What need border the African continent is the reality that there is continuous erosion of resources owing to inability to maximize or optimize potentials. Undoubtedly, more can be gained from putting some indication on a vast range of produce of the continent and employing the tools of marketing communication to draw gains from these produce. To drive the point home, imagine what losses the economy of a State like Kenya would have incurred if it hadn't showcased and built its economy on tourism and conservation of wildlife?


Africa for now is lacking compelling laws that control or protect its resources that necessitate Geographic Indication. In spite of this, there is the painful reality of absence or abysmal cohesion of efforts to reverse the ill-tide in the interest of millions of challenged farmers across the continent. What is needed is a development of strategies to stem further erosion of the rich array of agricultural products, handicrafts, foodstuffs that are domiciled in the continent, traditions and knowledge passed on over generations.

Good enough, the Department of Rural Economy and Agriculture, African Union  is taking great strides at raising a crop of stakeholders that hopefully would develop strategies for wining for the continent, grounds lost by inertia and uncoordinated approaches towards GIs for agricultural goods.

Beyond the quite illuminating and bewildering revelations of the lecture sessions of the DREA, African Union, there was a limited but worthy time to see South Africans in their elements - the people, their rich culture, the day to day conduct of the man on the street, visit to the Pretoria the administrative capital, Soweto, night life etcetera.

There is a skilful marriage between architectural designs, landscaping and conservation of nature in Johannesburg. There is an impressive care to minimise disturbance of natural landscapes – designs simply accommodating or harnessing what nature has bequeathed. Designers of the city’s countless beautiful masterpieces also seem involved in some rivalry to outdo each other. You wouldn’t miss towering Carlton centre, the beautiful skyline of Jo’burg and the University of Witwatersrand. The university derives its name from South Africa’s well-known large sedimentary range of rocky hills – Witwatersrand.

Johannesburg has interesting offers at night. Visit the Nelson Mandela Square in Sandton and after pictures afoot the gigantic statue of the statesman Nelson Mandela. You can savour from salivating offers of numerous Chefs that are in their elements in the myriads of restaurants. You mustn’t miss a slice of South Africa’s well cured beef - Biltong. Follow on to Monte Casino, get deceived by its false skies and amidst music then request whatever delicacy from hunted bush meats of the high and low veldts to sea prawns. Mind you, the night would inch deeper into the wee hours and South Africans would rather be craving extension of each day beyond 24 hours - just having fun, spoiling themselves on and on!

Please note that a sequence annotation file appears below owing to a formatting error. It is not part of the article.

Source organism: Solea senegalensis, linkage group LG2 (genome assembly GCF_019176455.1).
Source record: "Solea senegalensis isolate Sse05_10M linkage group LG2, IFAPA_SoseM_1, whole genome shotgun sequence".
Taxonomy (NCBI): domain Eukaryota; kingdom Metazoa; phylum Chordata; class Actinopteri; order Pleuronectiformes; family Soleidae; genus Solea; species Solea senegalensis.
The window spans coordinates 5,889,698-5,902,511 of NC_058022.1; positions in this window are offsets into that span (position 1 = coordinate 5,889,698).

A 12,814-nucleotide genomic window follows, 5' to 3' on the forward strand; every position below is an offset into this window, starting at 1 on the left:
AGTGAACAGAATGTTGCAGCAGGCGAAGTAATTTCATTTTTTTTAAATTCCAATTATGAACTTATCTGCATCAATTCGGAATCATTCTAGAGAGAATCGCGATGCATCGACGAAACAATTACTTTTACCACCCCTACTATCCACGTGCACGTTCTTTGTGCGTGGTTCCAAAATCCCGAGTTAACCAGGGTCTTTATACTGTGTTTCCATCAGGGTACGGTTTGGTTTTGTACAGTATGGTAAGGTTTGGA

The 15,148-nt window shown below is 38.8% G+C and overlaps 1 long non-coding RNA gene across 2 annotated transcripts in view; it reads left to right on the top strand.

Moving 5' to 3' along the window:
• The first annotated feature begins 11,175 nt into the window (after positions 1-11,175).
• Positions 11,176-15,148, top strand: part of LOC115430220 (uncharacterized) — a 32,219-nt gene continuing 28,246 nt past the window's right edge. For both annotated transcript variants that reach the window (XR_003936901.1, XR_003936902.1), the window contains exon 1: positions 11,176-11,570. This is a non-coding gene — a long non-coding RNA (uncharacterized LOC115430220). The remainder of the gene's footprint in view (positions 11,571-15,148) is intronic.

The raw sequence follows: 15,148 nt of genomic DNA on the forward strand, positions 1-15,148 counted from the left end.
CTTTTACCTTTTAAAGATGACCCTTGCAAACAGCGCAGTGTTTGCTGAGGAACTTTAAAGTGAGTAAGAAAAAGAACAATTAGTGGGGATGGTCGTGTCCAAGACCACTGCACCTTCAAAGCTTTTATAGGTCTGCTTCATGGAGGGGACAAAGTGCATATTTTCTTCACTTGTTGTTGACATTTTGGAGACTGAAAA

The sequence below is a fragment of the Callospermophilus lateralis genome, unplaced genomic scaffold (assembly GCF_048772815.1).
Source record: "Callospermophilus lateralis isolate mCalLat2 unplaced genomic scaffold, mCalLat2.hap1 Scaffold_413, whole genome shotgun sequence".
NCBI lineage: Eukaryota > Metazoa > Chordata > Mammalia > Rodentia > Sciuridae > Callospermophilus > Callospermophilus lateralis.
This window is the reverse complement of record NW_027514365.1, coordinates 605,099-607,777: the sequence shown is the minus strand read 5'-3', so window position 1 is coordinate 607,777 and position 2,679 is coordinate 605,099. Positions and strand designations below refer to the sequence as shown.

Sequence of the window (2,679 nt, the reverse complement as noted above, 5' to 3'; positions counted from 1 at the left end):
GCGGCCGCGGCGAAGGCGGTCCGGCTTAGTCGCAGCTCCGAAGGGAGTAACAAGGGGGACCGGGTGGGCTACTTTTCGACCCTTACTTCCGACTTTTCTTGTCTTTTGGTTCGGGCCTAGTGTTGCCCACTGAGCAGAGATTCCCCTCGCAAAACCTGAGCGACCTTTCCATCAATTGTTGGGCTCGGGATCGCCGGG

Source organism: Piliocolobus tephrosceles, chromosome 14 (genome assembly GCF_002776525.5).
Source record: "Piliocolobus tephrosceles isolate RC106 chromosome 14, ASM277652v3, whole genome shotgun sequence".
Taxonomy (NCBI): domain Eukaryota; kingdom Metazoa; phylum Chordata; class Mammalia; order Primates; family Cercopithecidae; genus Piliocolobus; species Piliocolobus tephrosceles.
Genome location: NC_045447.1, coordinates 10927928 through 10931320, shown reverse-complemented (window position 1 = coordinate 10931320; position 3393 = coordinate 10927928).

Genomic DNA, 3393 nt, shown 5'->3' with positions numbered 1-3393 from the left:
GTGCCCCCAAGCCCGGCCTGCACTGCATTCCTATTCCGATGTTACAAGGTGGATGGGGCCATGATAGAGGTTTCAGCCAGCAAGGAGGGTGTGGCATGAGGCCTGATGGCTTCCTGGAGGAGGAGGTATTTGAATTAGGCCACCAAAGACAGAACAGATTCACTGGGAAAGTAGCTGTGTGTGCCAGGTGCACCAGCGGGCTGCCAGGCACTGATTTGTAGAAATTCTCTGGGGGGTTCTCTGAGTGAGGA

Get back onto the well laid road network in and out of Johannesburg. You don’t have to border much about visibility. The streets are well lit; the neon lights never blink, thanks to power that I understand is sourced from different sources, chiefly harnessing power by combusting coal. One note of caution though, never attempt contravening traffic or whatever laws - there are ubiquitous Police men and women at every nook and cranny.

Vilakazi Street, Orlando West, Soweto has been popularised by the legendary Nelson Mandela. It also has a reputation of being the only street worldwide to be home to two Nobel laureates.  Laureates, Nelson Mandela and Bishop Desmond fought against the insane inhumanity of mankind to mankind - Mandela from political battlefields and Tutu largely from the pulpit.  As I toured Mandela’s House 8115 – the living room, children’s bedroom, photos and relics of his historic battle that eventually crumbled the evil walls of apartheid, I saw clearly that even poverty would not stifle the will in man to achieve what his heart is set to attain. I couldn’t agree less with Nelson Mandela:

 “In judging our progress as individuals, we tend to concentrate on external factors such as one’s social position, influence and popularity, wealth and standard of education… but internal factors may be even more crucial in assessing one’s development as a human being: humility, purity, generosity, absence of vanity, readiness to serve your fellow men – qualities within the reach of every human soul” - Letter to Winnie Madikizela Mandela, 1977.